Tenant Fees Act 2019 – Is your tenancy compliant?

Tenant Fees Act 2019 – Is your tenancy compliant?

On 1 June 2019 the Tenant Fees Act 2019 took effect. The Act was introduced with the intention of reducing costs for tenants in the private rental sector by improving fairness, competition and affordability; effectively banning charges that had been deemed unfair on tenants.

Any tenancies entered in to on after 1 June 2019 will have to comply, whereas any pre-existing tenancies, whether still in their fixed term or those that have turned statutory periodic, will need to comply by June 2020.

Whilst this gives Landlords a 12-month period to ensure compliance for any existing tenancies, we have already seen a significant number of landlords who are not aware of the changes or the steps they need to take to ensure compliance and it is clear that some landlords are finding it difficult to keep up with the latest developments.

With the sanctions imposed for non-compliance more severe than ever and with more changes on the horizon in respect of the proposed abolishment of the current Section 21 procedure, it is becoming more difficult for landlords to terminate tenancies and mistakes in terms of compliance can prove very costly. To find out more about this, please click here.

It is therefore imperative that landlords act now to ensure that they are compliant with the latest legislation to avoid difficulties in the future.

For those landlords who are unsure of their obligations under the Act, we discuss the key changes below.

The Act banned landlords and agents from charging tenants certain payments in connection with a tenancy. The only payments that can now be legally charged in connection with a tenancy are limited to:-

  • Rent;
  • A refundable deposit capped at a maximum of 5 weeks’ rent
  • A refundable holding deposit (to reserve a property) capped at no more than one weeks’ rent;
  • Payments to change a tenancy when requested by the tenant, capped at £50, or reasonable costs incurred if higher;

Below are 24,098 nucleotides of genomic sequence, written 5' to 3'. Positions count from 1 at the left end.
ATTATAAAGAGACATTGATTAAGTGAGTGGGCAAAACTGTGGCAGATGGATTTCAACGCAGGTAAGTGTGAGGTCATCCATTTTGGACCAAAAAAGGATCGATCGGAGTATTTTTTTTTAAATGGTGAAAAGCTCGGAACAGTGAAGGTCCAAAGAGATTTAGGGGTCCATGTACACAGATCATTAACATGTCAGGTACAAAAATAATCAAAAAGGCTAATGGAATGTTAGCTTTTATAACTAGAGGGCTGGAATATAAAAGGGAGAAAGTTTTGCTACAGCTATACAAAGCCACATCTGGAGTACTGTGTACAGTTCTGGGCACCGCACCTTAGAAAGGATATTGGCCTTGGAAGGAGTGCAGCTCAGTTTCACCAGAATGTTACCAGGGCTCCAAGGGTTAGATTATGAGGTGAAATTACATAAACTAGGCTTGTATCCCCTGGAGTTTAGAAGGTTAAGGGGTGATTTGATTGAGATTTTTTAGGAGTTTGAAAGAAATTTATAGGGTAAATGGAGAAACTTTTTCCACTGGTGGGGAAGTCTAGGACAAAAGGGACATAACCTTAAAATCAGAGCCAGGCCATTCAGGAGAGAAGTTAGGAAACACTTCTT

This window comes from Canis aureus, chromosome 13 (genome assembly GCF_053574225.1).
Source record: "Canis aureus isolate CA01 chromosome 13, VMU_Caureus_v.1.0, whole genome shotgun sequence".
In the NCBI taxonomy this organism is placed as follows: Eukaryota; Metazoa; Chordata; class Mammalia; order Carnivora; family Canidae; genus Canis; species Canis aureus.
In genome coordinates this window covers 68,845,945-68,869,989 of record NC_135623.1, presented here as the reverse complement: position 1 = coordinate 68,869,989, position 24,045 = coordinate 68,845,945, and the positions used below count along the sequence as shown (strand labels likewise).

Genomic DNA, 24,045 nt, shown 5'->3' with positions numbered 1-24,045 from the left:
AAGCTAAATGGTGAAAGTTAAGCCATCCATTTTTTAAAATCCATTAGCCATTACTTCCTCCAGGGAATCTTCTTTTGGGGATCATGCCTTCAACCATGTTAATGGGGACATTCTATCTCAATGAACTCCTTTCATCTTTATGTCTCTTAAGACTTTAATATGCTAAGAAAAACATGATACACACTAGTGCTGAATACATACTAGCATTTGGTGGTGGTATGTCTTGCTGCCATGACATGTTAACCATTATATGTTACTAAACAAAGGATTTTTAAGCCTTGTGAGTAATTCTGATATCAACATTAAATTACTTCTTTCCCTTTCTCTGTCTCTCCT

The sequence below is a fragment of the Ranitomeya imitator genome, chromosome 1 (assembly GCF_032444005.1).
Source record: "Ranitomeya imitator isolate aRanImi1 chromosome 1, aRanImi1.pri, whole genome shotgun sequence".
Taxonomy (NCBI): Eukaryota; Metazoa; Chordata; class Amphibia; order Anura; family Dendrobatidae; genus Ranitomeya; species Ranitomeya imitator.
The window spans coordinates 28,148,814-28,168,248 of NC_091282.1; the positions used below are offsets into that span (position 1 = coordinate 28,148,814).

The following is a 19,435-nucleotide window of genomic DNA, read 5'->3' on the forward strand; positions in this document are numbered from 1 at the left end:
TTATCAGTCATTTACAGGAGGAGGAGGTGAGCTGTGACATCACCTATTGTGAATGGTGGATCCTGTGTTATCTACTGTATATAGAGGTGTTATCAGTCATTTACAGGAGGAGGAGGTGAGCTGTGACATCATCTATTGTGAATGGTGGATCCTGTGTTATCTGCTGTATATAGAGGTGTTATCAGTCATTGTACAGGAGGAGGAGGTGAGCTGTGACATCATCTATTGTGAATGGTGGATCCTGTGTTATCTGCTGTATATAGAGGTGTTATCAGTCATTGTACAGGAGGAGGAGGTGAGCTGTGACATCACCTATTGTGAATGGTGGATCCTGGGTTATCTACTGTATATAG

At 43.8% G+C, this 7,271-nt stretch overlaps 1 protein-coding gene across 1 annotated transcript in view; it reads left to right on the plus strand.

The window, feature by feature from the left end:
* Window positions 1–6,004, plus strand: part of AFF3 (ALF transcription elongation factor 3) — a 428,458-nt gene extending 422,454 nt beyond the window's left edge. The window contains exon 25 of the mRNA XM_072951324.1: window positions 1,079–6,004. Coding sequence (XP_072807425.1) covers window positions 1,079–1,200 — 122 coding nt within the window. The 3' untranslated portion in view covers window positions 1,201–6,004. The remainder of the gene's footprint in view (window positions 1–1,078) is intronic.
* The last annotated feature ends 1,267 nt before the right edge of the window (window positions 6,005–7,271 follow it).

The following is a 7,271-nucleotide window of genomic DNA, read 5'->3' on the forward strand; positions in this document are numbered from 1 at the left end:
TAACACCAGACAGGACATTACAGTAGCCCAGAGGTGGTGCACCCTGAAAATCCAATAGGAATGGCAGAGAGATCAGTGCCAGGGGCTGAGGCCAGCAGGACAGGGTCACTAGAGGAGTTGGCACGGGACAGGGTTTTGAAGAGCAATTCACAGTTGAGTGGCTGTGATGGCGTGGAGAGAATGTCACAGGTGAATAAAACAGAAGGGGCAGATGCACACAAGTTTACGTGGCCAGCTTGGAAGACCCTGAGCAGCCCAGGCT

• Payments associated with early termination of the tenancy, when requested by the tenant;
  • Payments in respect of utilities, communication services, TV licence and council tax; and
  • A default fee for late payment of rent and replacement of a lost key/security device, where required under the tenancy

Any fee not included on the list is a prohibited payment outlawed under the ban. This includes, viewing fees, set up fees, reference and credit check fees, professional cleaning fees, gardening service fees and check out fees.

Full Government guidance for landlords and agents is available here.

The consequences for non-compliance are serious and should not be overlooked. Any failure to comply can lead to a civil offence with a fine of £5,000 for a first offence and civil penalties of up to £30,000 for subsequent breaches.

The wider implication of the Act is that any landlord or agent who makes a charge in relation to a prohibited fee will render any Section 21 Notice served later to bring the tenancy to an end defective and consequently Landlords will lose their right to a mandatory no fault right to possession unless that fee is returned to the tenant with 28 days.

Landlords should therefore carefully review any existing tenancy agreements to ensure that they comply with the new legislative requirements and re-issue new agreements as required.

It is always recommended that specialist advice is sought in relation to the grant of a new tenancy or the termination of an existing tenancy from a solicitor, agent or landlord association.

If you require any advice in relation to a landlord and tenant matter please contact Nicola Mitchell-Rodd who will be happy to assist.

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